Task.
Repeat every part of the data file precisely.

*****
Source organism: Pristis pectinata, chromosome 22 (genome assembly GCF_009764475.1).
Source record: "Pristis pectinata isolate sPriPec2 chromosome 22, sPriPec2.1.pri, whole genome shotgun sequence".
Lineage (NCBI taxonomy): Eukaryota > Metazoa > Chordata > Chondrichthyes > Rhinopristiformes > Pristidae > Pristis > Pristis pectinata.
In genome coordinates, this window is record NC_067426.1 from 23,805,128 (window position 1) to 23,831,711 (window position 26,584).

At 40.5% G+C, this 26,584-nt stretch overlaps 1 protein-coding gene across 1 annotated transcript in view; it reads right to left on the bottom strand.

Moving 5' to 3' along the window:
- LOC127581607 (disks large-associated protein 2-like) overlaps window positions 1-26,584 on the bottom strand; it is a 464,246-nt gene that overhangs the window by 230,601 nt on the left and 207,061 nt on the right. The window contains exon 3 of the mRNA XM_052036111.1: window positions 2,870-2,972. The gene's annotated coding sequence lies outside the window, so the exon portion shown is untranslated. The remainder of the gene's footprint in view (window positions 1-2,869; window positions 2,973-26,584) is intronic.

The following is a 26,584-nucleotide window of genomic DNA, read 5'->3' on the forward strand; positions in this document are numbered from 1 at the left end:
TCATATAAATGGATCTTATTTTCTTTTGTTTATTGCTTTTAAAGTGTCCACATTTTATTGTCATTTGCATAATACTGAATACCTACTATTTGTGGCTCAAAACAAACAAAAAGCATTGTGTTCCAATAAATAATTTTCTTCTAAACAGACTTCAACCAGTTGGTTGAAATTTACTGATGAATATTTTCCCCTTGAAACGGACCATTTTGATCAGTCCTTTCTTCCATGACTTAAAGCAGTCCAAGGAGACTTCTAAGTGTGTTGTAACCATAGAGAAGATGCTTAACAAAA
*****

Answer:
Source organism: Pristis pectinata, chromosome 22 (genome assembly GCF_009764475.1).
Source record: "Pristis pectinata isolate sPriPec2 chromosome 22, sPriPec2.1.pri, whole genome shotgun sequence".
Lineage (NCBI taxonomy): Eukaryota > Metazoa > Chordata > Chondrichthyes > Rhinopristiformes > Pristidae > Pristis > Pristis pectinata.
In genome coordinates, this window is record NC_067426.1 from 23,805,128 (window position 1) to 23,831,711 (window position 26,584).

At 40.5% G+C, this 26,584-nt stretch overlaps 1 protein-coding gene across 1 annotated transcript in view; it reads right to left on the bottom strand.

Moving 5' to 3' along the window:
- LOC127581607 (disks large-associated protein 2-like) overlaps window positions 1-26,584 on the bottom strand; it is a 464,246-nt gene that overhangs the window by 230,601 nt on the left and 207,061 nt on the right. The window contains exon 3 of the mRNA XM_052036111.1: window positions 2,870-2,972. The gene's annotated coding sequence lies outside the window, so the exon portion shown is untranslated. The remainder of the gene's footprint in view (window positions 1-2,869; window positions 2,973-26,584) is intronic.

The following is a 26,584-nucleotide window of genomic DNA, read 5'->3' on the forward strand; positions in this document are numbered from 1 at the left end:
TCATATAAATGGATCTTATTTTCTTTTGTTTATTGCTTTTAAAGTGTCCACATTTTATTGTCATTTGCATAATACTGAATACCTACTATTTGTGGCTCAAAACAAACAAAAAGCATTGTGTTCCAATAAATAATTTTCTTCTAAACAGACTTCAACCAGTTGGTTGAAATTTACTGATGAATATTTTCCCCTTGAAACGGACCATTTTGATCAGTCCTTTCTTCCATGACTTAAAGCAGTCCAAGGAGACTTCTAAGTGTGTTGTAACCATAGAGAAGATGCTTAACAAAA